Rule 64D. Writ of garnishment.
(a) Availability. A writ of garnishment is available to seize property of the defendant in the possession or under the control of a person other than the defendant. A writ of garnishment is available after final judgment or after the claim has been filed and prior to judgment. The maximum portion of disposable earnings of an individual subject to seizure is the lesser of:
(a)(1) 50% of the defendant’s disposable earnings for a writ to enforce payment of a judgment for failure to support dependent children or 25% of the defendant’s disposable earnings for any other judgment; or
(a)(2) the amount by which the defendant’s disposable earnings for a pay period exceeds the number of weeks in that pay period multiplied by thirty times the federal minimum hourly wage prescribed by the Fair Labor Standards Act in effect at the time the earnings are payable.
(b) Grounds for writ before judgment. In addition to the grounds required in Rule 64A, the grounds for a writ of garnishment before judgment require all of the following:
(b)(1) that the defendant is indebted to the plaintiff;
(b)(2) that the action is upon a contract or is against a defendant who is not a resident of this state or is against a foreign corporation not qualified to do business in this state;
(b)(3) that payment of the claim has not been secured by a lien upon property in this state;
(b)(4) that the garnishee possesses or controls property of the defendant; and
(b)(5) that the plaintiff has attached the garnishee fee established by Utah Code Section 78A-2-216.
(c) Statement. The application for a post-judgment writ of garnishment shall state:
(c)(1) if known, the nature, location, account number and estimated value of the property and the name, address and phone number of the person holding the property;
(c)(2) whether any of the property consists of earnings;
(c)(3) the amount of the judgment and the amount due on the judgment;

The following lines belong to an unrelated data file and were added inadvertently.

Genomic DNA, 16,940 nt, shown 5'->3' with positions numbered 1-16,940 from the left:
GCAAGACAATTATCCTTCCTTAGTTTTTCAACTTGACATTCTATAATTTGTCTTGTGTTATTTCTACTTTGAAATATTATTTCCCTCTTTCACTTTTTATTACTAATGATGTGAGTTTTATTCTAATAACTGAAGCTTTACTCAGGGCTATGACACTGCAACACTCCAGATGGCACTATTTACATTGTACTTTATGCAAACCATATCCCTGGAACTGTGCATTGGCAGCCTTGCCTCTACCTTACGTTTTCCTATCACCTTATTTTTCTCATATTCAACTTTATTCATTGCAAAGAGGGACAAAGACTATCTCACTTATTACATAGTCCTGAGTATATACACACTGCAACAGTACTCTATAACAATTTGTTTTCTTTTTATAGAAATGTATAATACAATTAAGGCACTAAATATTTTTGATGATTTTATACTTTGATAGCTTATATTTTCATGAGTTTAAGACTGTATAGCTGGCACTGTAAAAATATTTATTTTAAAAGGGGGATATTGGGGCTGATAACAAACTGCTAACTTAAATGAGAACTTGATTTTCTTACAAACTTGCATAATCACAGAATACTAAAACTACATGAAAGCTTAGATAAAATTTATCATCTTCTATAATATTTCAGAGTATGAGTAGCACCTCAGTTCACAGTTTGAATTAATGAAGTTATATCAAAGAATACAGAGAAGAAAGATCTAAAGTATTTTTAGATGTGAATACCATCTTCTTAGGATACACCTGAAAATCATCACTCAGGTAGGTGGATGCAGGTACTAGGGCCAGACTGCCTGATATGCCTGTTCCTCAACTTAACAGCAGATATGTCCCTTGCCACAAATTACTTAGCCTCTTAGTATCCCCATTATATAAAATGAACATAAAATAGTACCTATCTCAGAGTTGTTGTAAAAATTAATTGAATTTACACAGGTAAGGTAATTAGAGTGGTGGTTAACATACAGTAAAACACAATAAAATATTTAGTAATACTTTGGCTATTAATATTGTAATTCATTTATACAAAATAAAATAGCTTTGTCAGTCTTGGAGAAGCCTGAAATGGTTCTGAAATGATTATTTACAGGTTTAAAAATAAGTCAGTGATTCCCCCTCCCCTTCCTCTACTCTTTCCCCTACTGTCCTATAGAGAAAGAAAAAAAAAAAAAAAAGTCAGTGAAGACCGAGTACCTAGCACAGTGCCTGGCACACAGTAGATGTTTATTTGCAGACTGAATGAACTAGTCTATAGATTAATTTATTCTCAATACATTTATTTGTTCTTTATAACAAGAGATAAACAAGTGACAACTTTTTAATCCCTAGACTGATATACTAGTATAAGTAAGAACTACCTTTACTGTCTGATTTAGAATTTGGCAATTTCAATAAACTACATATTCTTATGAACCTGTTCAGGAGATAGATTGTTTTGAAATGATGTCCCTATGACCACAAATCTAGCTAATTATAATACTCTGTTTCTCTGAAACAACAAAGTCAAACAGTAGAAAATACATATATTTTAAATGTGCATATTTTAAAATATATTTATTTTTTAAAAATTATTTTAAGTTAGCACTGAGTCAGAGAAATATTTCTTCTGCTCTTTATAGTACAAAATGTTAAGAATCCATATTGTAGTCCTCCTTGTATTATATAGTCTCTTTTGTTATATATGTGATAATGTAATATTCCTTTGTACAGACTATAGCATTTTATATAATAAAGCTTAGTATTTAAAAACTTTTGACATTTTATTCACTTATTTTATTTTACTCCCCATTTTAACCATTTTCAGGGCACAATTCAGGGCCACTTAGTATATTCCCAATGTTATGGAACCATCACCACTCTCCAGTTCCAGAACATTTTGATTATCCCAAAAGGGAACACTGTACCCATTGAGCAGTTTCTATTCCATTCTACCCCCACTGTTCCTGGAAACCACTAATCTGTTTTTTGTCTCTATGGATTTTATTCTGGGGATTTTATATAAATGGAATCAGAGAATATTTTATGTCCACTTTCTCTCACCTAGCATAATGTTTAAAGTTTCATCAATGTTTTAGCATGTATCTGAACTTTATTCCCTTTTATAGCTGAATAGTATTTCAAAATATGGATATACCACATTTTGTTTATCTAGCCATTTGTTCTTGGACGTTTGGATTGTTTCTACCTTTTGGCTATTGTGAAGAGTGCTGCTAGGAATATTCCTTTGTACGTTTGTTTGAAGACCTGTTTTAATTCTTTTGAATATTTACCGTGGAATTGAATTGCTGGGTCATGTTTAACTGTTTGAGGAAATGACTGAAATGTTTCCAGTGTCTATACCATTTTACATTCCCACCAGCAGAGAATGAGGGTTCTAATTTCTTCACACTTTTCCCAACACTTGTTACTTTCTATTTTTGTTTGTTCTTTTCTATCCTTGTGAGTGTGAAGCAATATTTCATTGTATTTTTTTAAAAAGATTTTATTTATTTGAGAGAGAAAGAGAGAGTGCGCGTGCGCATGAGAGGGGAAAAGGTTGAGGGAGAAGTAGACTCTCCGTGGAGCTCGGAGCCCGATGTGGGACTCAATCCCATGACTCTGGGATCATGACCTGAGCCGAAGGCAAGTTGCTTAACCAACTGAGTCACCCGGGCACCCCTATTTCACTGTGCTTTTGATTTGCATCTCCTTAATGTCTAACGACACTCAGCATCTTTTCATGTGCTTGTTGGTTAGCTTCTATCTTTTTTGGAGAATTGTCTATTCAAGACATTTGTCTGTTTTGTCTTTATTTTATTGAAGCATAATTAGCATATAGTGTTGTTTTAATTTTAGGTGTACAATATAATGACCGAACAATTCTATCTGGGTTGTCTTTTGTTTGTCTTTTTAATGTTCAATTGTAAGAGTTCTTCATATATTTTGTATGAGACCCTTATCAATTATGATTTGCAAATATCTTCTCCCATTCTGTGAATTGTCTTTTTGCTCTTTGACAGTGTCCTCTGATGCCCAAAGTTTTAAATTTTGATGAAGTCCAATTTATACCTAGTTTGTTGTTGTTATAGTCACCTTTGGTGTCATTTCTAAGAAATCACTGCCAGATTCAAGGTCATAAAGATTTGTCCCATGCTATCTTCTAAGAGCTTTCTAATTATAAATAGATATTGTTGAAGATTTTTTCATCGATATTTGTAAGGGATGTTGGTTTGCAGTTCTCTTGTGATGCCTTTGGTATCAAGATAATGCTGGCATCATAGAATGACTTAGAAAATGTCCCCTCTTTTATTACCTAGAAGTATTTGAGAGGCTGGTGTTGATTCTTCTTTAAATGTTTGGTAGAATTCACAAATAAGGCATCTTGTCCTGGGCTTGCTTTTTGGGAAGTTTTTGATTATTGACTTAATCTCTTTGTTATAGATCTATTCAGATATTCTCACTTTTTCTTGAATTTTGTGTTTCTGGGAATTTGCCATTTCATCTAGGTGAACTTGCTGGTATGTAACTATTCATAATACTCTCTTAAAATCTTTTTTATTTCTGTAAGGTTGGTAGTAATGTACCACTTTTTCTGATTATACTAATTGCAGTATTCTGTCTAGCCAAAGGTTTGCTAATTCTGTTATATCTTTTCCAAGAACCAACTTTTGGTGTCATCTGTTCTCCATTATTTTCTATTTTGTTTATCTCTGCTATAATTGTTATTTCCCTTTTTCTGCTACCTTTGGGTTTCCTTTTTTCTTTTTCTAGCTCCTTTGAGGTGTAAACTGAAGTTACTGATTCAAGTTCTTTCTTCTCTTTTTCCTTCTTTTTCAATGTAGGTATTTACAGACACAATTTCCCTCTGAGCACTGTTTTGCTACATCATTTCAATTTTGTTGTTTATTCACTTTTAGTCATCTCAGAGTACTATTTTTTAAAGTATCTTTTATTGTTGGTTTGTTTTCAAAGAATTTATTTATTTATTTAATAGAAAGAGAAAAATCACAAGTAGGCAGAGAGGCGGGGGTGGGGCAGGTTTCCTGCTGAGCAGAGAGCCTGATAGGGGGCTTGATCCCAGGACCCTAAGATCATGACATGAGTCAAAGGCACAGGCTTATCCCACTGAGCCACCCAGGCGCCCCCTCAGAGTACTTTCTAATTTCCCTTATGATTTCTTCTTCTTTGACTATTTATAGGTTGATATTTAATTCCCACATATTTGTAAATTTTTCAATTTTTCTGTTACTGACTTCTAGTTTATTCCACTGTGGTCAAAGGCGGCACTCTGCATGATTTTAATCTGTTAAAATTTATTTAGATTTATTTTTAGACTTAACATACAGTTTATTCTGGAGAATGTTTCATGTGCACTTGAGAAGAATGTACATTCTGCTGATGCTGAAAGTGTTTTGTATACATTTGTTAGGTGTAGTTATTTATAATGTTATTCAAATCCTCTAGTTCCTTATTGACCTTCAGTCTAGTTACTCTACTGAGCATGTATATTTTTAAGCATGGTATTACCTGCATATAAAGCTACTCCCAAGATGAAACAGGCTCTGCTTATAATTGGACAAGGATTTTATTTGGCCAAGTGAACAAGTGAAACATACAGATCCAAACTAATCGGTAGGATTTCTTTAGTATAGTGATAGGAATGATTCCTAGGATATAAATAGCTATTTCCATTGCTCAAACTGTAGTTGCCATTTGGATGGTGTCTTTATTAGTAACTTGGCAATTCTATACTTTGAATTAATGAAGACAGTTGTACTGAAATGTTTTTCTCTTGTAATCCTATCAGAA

(c)(4) the name, address and phone number of any person known to the plaintiff to claim an interest in the property; and
(c)(5) that the plaintiff has attached or will serve the garnishee fee established by Utah Code Section 78A-2-216.
(d) Defendant identification. The plaintiff shall submit with the affidavit or application a copy of the judgment information statement described in Utah Code Section 78B-5-201 or the defendant’s name and address and, if known, the last four digits of the defendant’s social security number and driver license number and state of issuance.
(e) Interrogatories. The plaintiff shall submit with the affidavit or application interrogatories to the garnishee inquiring:
(e)(1) whether the garnishee is indebted to the defendant and the nature of the indebtedness;
(e)(2) whether the garnishee possesses or controls any property of the defendant and, if so, the nature, location and estimated value of the property;
(e)(3) whether the garnishee knows of any property of the defendant in the possession or under the control of another, and, if so, the nature, location and estimated value of the property and the name, address and phone number of the person with possession or control;
(e)(4) whether the garnishee is deducting a liquidated amount in satisfaction of a claim against the plaintiff or the defendant, a designation as to whom the claim relates, and the amount deducted;
(e)(5) the date and manner of the garnishee’s service of papers upon the defendant and any third persons;
(e)(6) the dates on which previously served writs of continuing garnishment were served; and
(e)(7) any other relevant information plaintiff may desire, including the defendant’s position, rate and method of compensation, pay period, and the computation of the amount of defendant’s disposable earnings.
(f) Content of writ; priority. The writ shall instruct the garnishee to complete the steps in subsection (g) and instruct the garnishee how to deliver the property. Several writs may be issued at the same time so long as only one garnishee is named in a writ. Priority among writs of garnishment is in order of service. A writ of garnishment of earnings applies to the earnings accruing during the pay period in which the writ is effective.
(g) Garnishee’s responsibilities. The writ shall direct the garnishee to complete the following within seven business days of service of the writ upon the garnishee:
(g)(1) answer the interrogatories under oath or affirmation;
(g)(2) serve the answers on the plaintiff; and
(g)(3) serve the writ, answers, notice of exemptions and two copies of the reply form upon the defendant and any other person shown by the records of the garnishee to have an interest in the property.
The garnishee may amend answers to interrogatories to correct errors or to reflect a change in circumstances by serving the amended answers in the same manner as the original answers.
(h) Reply to answers; request for hearing.
(h)(1) The plaintiff or defendant may file and serve upon the garnishee a reply to the answers, a copy of the garnishee’s answers, and a request for a hearing. The reply shall be filed and served within 10 days after service of the answers or amended answers, but the court may deem the reply timely if filed before notice of sale of the property or before the property is delivered to the plaintiff. The reply may: